Astronomers detect a radio heartbeat billions of light years from Earth

Les astronomes détectent un « battement de coeur » radio à des milliards d&rsquo

Les astronomes détectent un « battement de coeur » radio à des milliards d’années-lumière de la Terre

Astronomers from McGill University, MIT and elsewhere have detected a strange, persistent radio signal from a distant galaxy that appears to blink with surprising regularity. Classified as a fast radio burst, or FRB, this new signal persists for up to three seconds, about 1,000 times longer than the average FRB. Within this window, the team detected bursts of radio waves that repeat every 0.2 seconds in a clear periodic pattern.

The researchers have labeled the signal FRB 20191221A. It is currently the longest-lived FRB, with the clearest periodic pattern, detected to date. The discovery is reported today in the journal Nature and is authored by members of the CHIME / FRB collaboration.

On December 21, 2019, the CHIME telescope picked up a signal from a potential FRB, which immediately caught the attention of Daniele Michilli, who noticed something unusual while scanning the incoming data.

Not only was it very long, lasting about three seconds, but there were periodic peaks that were remarkably precise, making every fraction of a second - boom, boom, boom - feel like a heartbeat," recalls Michilli, who led the discovery, first as a researcher at McGill University and then as a researcher at the University of Toronto.putting each fraction of a second - boom, boom, boom - like a heartbeat," recalls Michilli, who led the discovery, first as a researcher at McGill University and then as a postdoctoral fellow at MIT. This is the first time that the signal itself is periodic.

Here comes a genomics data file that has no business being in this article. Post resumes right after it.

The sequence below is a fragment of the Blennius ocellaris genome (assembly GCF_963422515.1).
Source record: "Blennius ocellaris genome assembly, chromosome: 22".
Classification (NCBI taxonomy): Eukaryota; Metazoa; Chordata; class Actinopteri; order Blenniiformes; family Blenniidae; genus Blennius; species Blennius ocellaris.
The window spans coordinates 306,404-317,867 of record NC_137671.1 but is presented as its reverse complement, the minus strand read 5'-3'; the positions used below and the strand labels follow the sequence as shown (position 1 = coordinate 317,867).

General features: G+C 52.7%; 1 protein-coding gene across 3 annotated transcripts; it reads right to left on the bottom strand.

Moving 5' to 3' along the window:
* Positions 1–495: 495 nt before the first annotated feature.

There aren’t many things in the universe that emit strictly periodic signals," adds Aaron Pearlman, an FRQNT postdoctoral fellow at the McGill Space Institute who also collaborated on the paper. The examples we know of in our own galaxy are radio pulsars and magnetars, which rotate and produce a beam emission similar to a lighthouse. And we think this new signal could be a magnetar or pulsar on steroids.

The team hopes to detect more periodic signals from this source, which could then be used as an astrophysical clock. For example, the frequency of the bursts, and how they change as the source moves away from Earth, could be used to measure the rate at which the universe is expanding.

This research was supported, in part, by the Canada Foundation for Innovation

Written in collaboration with Jennifer Chu, MIT News Office

-Sub-second periodicity in a fast radio burst- by Bridget Andersen et al. in Nature

Written in collaboration with Jennifer Chu, MIT News Office


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